The leaders of regional design firms say they are seeing more work in nearly all market segments, with the possible exception of federal projects. The strongest sectors are multifamily, hospitality, offices, manufacturing, K-12 projects and water infrastructure; as Kevin Miller, a principal with Utah's GSBS Architects, notes, the improvement is "across the board."

Photo courtesy of Josh Allred, Architectural Nexus
The BYU Life Sciences Building in Provo, Utah, was designed by Architectural Nexus.
Image courtesy of (right) courtesy of CTA rchitects Engineers
Most design firms report strong market diversity, including an upscale private mountain residence designed by CTA Architects Engineers.

For the first time in years, regional markets are also more balanced between the private and public sectors. "So far, 2015 is shaping up to be a pretty good year for us. We are experiencing growth in each of our sectors and expect that to continue for the next couple of years," says Robert Morrison, president and CEO of Helena, Mont.-based engineering firm Morrison-Maierle.

Richard McComish, president and CEO of top-ranked Electrical Consultants Inc., Billings, Mont., says that the utility engineering and renewable-energy design segments are "experiencing transformational changes" from new regulations and "dispersed generation resource portfolios" among power providers.

Growth in the facilities and manufacturing sectors is being driven, in part, by lower oil prices, says Mark Lichtwardt, Burns & McDonnell vice president and general manager in the firm's Denver office.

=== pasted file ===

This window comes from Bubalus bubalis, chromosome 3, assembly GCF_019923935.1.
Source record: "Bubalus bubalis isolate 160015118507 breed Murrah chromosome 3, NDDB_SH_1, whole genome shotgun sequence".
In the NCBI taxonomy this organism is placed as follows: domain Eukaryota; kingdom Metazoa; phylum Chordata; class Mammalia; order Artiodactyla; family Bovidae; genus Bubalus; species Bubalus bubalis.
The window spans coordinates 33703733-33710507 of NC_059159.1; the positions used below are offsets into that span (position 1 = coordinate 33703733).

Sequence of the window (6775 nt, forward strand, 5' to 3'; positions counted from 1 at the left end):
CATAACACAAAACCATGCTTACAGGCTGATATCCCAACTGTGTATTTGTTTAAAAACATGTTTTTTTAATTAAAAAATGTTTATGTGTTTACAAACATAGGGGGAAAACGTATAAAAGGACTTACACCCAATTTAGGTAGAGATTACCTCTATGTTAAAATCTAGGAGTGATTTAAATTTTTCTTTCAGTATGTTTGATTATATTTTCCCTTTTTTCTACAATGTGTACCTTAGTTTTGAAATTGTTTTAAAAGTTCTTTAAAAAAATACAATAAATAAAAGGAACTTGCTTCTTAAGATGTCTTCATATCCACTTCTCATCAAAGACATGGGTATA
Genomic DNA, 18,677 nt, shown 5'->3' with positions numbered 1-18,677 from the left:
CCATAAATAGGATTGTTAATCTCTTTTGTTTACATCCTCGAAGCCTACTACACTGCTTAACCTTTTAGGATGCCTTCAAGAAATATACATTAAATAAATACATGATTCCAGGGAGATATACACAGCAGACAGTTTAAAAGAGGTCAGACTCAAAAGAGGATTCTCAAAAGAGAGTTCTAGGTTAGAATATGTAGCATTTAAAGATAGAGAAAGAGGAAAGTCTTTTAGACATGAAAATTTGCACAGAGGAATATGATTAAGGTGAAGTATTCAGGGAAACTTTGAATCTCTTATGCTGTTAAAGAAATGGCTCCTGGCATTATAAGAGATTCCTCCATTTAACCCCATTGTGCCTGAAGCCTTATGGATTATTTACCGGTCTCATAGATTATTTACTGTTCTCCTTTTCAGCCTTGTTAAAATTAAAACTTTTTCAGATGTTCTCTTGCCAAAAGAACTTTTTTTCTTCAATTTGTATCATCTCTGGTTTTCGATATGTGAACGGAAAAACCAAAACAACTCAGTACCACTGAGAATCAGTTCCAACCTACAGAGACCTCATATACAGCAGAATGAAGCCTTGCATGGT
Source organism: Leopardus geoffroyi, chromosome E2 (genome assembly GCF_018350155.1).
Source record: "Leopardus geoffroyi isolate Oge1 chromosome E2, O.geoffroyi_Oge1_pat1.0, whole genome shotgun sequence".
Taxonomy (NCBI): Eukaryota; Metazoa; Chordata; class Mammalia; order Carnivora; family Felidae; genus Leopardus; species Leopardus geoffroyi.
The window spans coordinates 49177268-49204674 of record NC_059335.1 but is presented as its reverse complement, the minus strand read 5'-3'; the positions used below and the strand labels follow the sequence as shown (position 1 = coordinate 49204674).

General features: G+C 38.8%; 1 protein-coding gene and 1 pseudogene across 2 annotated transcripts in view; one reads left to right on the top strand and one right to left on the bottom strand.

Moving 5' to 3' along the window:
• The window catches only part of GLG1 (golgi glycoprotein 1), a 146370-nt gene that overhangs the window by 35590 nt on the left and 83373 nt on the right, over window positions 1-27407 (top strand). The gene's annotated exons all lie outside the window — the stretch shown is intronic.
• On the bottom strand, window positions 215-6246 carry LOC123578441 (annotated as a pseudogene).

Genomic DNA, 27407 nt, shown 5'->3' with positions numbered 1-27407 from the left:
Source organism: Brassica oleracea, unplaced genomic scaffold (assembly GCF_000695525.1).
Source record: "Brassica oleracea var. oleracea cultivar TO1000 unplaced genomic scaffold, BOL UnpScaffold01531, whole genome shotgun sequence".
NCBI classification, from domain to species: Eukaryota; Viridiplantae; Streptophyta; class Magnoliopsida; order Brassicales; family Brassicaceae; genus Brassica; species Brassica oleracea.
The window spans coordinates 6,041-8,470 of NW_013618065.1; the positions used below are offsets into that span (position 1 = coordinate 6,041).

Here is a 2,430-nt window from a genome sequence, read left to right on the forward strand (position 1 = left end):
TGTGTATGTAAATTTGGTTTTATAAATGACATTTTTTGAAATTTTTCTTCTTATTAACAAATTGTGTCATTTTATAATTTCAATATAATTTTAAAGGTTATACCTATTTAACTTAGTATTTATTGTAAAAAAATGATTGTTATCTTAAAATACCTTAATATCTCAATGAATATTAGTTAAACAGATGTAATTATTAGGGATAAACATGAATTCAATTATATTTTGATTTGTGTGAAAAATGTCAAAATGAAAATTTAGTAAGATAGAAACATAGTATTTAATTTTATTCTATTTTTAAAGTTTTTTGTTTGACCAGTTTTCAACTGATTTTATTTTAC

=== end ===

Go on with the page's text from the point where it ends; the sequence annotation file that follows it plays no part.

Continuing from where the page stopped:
But those prices have led to a decline in transportation funding in some areas, such as Montana. "We are strategizing on what kind of leadership and advice we can provide at the local, state and federal levels on the importance of funding infrastructure," Morrison says.

Design leaders agree that the biggest challenge facing their firms is finding and retaining good talent. "We are concerned about the availability of a future talent pool," says Rick Petersen, principal at OZ Architecture.

At Denver's RNL, John Yonushewski, principal and COO, says his firm has added 20 staff members in 2015 but also sees a smaller talent pool after the long recession. MWH Global's Bob Armstrong says that employee retention "requires creative approaches to staff development." Christine Coutts, a principal at Architectural Nexus, says, "Our recruiting efforts have been successful, but we'd love to see more graduates coming out of architecture programs across the country."